Sunday, July 01, 2018

WARMING IS DESTROYING ARCTIC ARCHAEOLOGICAL SITES

For millennia, the cold has conserved ivory artifacts, driftwood houses and human remains in often near-perfect conditions. But with faster and more severe climate change in the poles than the rest of the world, the situation has become desperate, with far more sites that will soon be lost than scientists have the time or resources to document. "An increasing number of ancient sites and structures around the world are now at risk of being lost," said the study published Thursday in the research journal Antiquity.
"Once destroyed, these resources are gone forever, with irrevocable loss of human heritage and scientific data."

There are at least 180,000 sites in an area that covers more than 12 million square kilometers (4.6 million square miles) in Canada, Russia, Alaska and Greenland.

Researchers pointed to an Inuit village on the Mackenzie River delta that was the site of first European contact, as an example of lost heritage. In 1826, a member of explorer John Franklin's famed Arctic expedition reported 17 winter houses and a communal structure there. Today, there is nothing left. "It is often assumed that the remoteness and the climate associated with these sites provide protection enough... however, climate change means that this may no longer be the case," the study concluded, noting that Arctic temperatures have risen twice as fast as in temperate regions. Paradoxically, their remoteness also make it hard for scientists to reach these sites.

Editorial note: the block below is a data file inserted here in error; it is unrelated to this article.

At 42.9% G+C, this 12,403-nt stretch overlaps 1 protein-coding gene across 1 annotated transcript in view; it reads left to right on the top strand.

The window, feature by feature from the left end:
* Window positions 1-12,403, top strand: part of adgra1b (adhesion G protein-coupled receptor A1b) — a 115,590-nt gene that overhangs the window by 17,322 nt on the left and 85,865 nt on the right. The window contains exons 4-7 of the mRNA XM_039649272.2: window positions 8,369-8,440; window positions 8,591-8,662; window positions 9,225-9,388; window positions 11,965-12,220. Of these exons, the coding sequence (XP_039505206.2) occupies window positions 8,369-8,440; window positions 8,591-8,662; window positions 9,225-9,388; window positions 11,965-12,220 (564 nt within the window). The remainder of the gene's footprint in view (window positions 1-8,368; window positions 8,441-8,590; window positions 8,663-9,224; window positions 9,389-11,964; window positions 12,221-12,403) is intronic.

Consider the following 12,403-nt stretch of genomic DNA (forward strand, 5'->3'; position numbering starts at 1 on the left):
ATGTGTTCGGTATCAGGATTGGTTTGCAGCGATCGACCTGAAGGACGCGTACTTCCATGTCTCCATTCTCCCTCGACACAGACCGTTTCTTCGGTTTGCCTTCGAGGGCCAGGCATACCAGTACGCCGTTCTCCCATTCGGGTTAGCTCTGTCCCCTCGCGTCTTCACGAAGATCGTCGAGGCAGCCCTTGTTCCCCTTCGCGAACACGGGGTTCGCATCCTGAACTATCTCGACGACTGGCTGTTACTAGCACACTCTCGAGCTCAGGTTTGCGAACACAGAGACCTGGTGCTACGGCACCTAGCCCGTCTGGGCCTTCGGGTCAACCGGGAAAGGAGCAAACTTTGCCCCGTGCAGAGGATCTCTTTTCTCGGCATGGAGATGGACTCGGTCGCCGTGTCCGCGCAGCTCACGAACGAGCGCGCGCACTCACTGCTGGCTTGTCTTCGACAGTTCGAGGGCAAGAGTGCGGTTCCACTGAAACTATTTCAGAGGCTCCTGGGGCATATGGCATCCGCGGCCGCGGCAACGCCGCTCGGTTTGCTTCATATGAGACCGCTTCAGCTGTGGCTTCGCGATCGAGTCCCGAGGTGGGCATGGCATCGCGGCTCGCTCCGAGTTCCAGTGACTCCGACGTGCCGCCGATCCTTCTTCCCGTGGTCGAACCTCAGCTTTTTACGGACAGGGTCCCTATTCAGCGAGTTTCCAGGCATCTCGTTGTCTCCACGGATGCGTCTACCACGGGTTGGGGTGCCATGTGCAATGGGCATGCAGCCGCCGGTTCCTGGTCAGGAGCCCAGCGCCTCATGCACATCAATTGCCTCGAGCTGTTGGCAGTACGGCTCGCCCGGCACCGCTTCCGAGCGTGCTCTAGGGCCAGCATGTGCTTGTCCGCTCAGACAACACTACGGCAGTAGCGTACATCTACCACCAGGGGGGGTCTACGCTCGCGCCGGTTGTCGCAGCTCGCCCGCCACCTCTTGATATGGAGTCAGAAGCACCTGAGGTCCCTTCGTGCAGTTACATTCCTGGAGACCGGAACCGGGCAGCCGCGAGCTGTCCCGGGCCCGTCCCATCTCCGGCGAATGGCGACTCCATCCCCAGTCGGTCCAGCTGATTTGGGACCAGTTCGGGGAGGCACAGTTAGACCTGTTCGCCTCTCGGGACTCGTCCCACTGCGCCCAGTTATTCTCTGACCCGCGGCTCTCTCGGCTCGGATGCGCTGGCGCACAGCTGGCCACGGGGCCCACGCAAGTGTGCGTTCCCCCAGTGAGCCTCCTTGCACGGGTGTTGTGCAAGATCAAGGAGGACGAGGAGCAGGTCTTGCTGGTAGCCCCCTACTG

Last month, an organized a panel of 30 archaeologists and indigenous leaders to brainstorm an emergency response to the "crisis."

Other effects of global warming cited in the study include storms, the growth of vegetation covering the landscape, tundra fires, resource development, and the arrival of tourists navigating increasingly ice-free Arctic waters and illegally picking over coastal archaeological sites for souvenirs. For most archaeological sites, experts are recommending excavation and high resolution documentation—which includes the collection of artifacts, mapping out their exact locations and compiling the data for later study.






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